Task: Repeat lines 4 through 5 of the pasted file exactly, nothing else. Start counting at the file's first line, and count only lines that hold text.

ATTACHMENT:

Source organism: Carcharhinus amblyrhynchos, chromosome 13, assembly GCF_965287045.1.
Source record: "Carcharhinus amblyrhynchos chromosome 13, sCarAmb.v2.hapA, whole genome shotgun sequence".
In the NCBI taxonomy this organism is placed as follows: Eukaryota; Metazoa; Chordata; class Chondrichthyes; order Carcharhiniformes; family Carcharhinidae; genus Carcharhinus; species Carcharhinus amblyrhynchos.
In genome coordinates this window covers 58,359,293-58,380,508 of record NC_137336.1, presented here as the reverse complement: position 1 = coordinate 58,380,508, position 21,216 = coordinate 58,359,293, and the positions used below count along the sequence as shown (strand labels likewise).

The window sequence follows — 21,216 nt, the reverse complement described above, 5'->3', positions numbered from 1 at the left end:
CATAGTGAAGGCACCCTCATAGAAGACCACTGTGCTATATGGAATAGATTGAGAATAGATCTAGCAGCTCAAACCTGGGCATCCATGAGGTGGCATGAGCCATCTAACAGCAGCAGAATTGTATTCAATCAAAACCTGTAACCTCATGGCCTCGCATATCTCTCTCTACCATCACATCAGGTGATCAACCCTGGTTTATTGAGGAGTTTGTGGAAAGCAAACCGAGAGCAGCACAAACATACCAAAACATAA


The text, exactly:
In genome coordinates this window covers 58,359,293-58,380,508 of record NC_137336.1, presented here as the reverse complement: position 1 = coordinate 58,380,508, position 21,216 = coordinate 58,359,293, and the positions used below count along the sequence as shown (strand labels likewise).

The window sequence follows — 21,216 nt, the reverse complement described above, 5'->3', positions numbered from 1 at the left end: